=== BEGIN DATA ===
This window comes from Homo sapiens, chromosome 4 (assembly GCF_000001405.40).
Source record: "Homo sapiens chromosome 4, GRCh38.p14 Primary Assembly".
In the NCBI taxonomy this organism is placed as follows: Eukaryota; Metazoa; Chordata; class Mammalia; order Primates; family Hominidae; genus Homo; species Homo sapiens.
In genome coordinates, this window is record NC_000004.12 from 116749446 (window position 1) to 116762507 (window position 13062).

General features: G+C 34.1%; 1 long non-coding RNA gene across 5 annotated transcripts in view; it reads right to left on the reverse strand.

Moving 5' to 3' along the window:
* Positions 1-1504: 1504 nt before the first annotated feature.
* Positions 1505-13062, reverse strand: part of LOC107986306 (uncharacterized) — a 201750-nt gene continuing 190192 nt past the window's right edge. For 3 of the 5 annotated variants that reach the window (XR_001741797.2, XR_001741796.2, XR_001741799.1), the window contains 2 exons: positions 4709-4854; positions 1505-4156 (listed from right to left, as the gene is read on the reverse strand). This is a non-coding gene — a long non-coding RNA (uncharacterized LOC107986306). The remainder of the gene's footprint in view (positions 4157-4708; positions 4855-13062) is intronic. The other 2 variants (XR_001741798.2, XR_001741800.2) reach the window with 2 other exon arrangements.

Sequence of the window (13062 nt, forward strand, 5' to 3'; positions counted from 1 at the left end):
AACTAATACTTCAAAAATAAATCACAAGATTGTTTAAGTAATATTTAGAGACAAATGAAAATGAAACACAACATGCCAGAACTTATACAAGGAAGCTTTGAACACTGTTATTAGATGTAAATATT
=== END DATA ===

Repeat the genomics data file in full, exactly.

This window comes from Homo sapiens, chromosome 4 (assembly GCF_000001405.40).
Source record: "Homo sapiens chromosome 4, GRCh38.p14 Primary Assembly".
In the NCBI taxonomy this organism is placed as follows: Eukaryota; Metazoa; Chordata; class Mammalia; order Primates; family Hominidae; genus Homo; species Homo sapiens.
In genome coordinates, this window is record NC_000004.12 from 116749446 (window position 1) to 116762507 (window position 13062).

General features: G+C 34.1%; 1 long non-coding RNA gene across 5 annotated transcripts in view; it reads right to left on the reverse strand.

Moving 5' to 3' along the window:
* Positions 1-1504: 1504 nt before the first annotated feature.
* Positions 1505-13062, reverse strand: part of LOC107986306 (uncharacterized) — a 201750-nt gene continuing 190192 nt past the window's right edge. For 3 of the 5 annotated variants that reach the window (XR_001741797.2, XR_001741796.2, XR_001741799.1), the window contains 2 exons: positions 4709-4854; positions 1505-4156 (listed from right to left, as the gene is read on the reverse strand). This is a non-coding gene — a long non-coding RNA (uncharacterized LOC107986306). The remainder of the gene's footprint in view (positions 4157-4708; positions 4855-13062) is intronic. The other 2 variants (XR_001741798.2, XR_001741800.2) reach the window with 2 other exon arrangements.

Sequence of the window (13062 nt, forward strand, 5' to 3'; positions counted from 1 at the left end):
AACTAATACTTCAAAAATAAATCACAAGATTGTTTAAGTAATATTTAGAGACAAATGAAAATGAAACACAACATGCCAGAACTTATACAAGGAAGCTTTGAACACTGTTATTAGATGTAAATATT